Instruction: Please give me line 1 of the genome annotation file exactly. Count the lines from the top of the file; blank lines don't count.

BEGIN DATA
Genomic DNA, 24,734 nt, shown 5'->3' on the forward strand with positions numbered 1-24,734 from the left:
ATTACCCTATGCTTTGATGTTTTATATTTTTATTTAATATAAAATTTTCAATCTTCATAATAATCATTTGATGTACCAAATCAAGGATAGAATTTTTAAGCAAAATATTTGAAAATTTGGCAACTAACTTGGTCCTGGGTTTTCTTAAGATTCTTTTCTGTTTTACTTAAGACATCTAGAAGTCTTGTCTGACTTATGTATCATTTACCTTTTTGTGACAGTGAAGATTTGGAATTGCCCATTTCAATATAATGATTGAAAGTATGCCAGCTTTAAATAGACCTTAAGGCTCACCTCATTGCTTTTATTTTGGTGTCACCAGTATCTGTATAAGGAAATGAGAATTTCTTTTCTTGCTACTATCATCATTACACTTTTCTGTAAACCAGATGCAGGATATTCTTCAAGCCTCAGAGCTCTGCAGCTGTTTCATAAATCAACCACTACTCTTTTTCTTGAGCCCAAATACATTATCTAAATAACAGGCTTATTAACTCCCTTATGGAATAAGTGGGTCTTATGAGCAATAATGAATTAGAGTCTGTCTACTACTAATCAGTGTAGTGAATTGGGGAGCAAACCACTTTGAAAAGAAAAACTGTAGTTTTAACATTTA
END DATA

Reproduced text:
Genomic DNA, 24,734 nt, shown 5'->3' on the forward strand with positions numbered 1-24,734 from the left: